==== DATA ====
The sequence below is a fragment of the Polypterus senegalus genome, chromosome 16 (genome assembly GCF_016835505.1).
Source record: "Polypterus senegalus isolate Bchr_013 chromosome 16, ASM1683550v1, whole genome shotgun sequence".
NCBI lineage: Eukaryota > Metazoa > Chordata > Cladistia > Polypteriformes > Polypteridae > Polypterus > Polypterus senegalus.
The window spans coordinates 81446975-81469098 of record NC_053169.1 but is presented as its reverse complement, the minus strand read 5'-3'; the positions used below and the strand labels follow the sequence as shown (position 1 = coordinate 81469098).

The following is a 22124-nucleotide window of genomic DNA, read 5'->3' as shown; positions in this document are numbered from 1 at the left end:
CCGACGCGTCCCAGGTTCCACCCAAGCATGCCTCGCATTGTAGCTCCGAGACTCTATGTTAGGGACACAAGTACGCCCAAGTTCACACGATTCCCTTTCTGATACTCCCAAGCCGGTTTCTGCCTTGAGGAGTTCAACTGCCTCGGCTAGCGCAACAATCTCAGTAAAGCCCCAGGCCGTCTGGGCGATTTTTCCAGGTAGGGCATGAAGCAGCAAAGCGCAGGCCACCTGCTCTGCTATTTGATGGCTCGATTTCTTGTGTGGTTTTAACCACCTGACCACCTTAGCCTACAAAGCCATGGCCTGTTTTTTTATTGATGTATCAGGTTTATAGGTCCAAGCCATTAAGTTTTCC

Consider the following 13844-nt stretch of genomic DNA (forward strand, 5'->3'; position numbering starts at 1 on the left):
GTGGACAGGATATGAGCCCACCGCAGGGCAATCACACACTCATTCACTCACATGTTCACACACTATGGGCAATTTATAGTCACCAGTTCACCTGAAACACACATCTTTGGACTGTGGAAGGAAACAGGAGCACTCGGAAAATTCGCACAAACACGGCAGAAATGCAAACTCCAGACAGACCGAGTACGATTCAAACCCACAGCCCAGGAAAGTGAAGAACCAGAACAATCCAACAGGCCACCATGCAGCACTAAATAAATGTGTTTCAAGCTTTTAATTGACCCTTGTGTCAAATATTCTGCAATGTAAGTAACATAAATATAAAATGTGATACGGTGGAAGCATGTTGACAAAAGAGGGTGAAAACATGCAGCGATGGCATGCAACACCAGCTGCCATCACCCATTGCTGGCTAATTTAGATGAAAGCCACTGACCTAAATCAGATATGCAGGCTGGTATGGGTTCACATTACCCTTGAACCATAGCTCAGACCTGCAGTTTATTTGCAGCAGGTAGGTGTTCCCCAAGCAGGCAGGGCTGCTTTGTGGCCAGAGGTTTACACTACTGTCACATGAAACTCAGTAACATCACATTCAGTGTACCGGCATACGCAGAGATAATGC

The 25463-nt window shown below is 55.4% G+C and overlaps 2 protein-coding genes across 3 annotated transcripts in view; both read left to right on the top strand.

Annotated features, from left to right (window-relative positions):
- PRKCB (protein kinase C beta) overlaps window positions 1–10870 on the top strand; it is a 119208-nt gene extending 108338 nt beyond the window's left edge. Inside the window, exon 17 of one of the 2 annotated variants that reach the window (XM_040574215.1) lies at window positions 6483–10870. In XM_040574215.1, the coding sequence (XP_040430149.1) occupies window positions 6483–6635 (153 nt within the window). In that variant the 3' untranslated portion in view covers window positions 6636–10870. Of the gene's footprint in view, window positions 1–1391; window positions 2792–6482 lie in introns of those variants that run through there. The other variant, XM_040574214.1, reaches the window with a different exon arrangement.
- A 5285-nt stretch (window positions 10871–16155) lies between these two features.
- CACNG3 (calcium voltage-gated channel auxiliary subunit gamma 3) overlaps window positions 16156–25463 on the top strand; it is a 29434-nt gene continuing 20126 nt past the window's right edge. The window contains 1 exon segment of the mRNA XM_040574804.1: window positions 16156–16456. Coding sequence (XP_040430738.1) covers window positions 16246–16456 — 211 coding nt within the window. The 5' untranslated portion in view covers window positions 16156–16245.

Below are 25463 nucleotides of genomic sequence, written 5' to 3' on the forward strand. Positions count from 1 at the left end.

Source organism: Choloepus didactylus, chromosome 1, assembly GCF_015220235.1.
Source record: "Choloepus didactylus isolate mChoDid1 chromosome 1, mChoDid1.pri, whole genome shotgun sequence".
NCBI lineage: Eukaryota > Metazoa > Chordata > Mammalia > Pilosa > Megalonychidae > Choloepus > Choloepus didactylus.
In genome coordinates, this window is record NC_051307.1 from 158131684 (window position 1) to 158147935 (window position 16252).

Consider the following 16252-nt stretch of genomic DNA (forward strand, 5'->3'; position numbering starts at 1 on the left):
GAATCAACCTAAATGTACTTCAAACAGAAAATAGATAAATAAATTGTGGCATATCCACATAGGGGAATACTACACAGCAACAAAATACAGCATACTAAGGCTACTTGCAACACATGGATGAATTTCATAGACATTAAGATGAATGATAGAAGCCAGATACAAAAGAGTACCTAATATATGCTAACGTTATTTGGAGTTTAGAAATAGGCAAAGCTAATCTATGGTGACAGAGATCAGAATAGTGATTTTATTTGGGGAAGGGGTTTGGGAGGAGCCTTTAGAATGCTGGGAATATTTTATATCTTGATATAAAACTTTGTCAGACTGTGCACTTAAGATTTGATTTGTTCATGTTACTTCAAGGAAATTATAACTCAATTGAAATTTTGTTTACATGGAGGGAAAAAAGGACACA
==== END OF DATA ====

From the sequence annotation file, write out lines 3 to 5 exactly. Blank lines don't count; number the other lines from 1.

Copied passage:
NCBI lineage: Eukaryota > Metazoa > Chordata > Cladistia > Polypteriformes > Polypteridae > Polypterus > Polypterus senegalus.
The window spans coordinates 81446975-81469098 of record NC_053169.1 but is presented as its reverse complement, the minus strand read 5'-3'; the positions used below and the strand labels follow the sequence as shown (position 1 = coordinate 81469098).

The following is a 22124-nucleotide window of genomic DNA, read 5'->3' as shown; positions in this document are numbered from 1 at the left end: